One of the most attention-getting studies on this subject involved 78 Icelandic trios consisting of mother, father, and child. In a paper published in 2012 in Nature, the researchers reported that, on average, men had two mutations in their sperm each year. The scientists estimated that the number of new mutations in sperm doubled every 16 ½ years, leading them to conclude that the father’s age at conception, not the mother’s, was the main reason for new hereditary mutations in their children. Their findings raise the question of whether the reported increase in autism spectrum disorder diagnoses might at least partially stem from a rise in the average age of fathers at conception, the scientists concluded.

An extra couple of mutations in sperm every year is relatively insignificant, though, says Matt McGue, PhD. He's the co-director of the Minnesota Center for Twin and Family Research.

On the Plus Side

In an analysis of more than half a million Swedish males published last year in the American Journal of Epidemiology, researchers questioned whether “later" is better or worse when it comes to the relationship of parental age and children’s IQ. The team found no link between advanced paternal age and sons’ IQs.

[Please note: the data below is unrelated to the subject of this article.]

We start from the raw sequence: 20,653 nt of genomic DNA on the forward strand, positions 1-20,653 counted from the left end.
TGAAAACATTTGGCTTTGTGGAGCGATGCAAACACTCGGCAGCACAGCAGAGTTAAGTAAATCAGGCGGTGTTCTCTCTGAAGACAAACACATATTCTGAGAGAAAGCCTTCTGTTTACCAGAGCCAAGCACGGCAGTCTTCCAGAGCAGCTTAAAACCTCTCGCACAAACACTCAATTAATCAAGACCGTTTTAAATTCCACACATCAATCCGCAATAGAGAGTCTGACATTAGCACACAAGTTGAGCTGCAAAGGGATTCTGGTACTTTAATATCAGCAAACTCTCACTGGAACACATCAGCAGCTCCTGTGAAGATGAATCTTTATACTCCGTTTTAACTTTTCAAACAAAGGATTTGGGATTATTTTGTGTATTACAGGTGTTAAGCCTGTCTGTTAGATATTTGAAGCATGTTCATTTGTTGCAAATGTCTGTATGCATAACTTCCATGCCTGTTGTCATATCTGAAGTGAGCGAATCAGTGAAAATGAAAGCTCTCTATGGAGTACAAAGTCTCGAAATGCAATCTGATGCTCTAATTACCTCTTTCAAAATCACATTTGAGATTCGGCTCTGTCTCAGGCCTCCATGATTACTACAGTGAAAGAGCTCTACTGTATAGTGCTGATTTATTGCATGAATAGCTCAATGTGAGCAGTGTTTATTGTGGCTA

Older fathers (and mothers) bring advantages to the table as well. They tend to be better-educated and earn more money than people who become parents in their teens or 20s.

As McGue says, “If I had an older father … I wouldn’t worry about it. There is such diversity in the age of parents today. Does it matter to kids? I don’t think it actually does.”

Show Sources


Alan Brown, MD, MPH, professor of psychiatry and epidemiology at Columbia University.

Matt McGue, PhD, professor of psychology at the University of Minnesota.

Paul Turek, MD, fertility specialist with offices in San Francisco and Los Angeles.

Mikko Myrskylä, PhD, of the Max Planck Institute for Demographic Research in Germany.

Brown, A. Psyciatry Research, Aug. 15, 2013.

D’Onofrio, BM et al. JAMA Psychiatry, published online Feb. 26, 2014.

Dolores Lamb, PhD, director of the laboratory for male reproductive research and testing at the Baylor College of Medicine.

Martin, JA. National Vital Statistics Reports, Dec. 31, 2013.

Kong, A. Nature, Aug. 23, 2012.

Arslan, R et al. PLOS ONE, published online Feb. 25, 2014.

Myrskylä, M. American Journal of Epidemiology, published online March 6, 2013.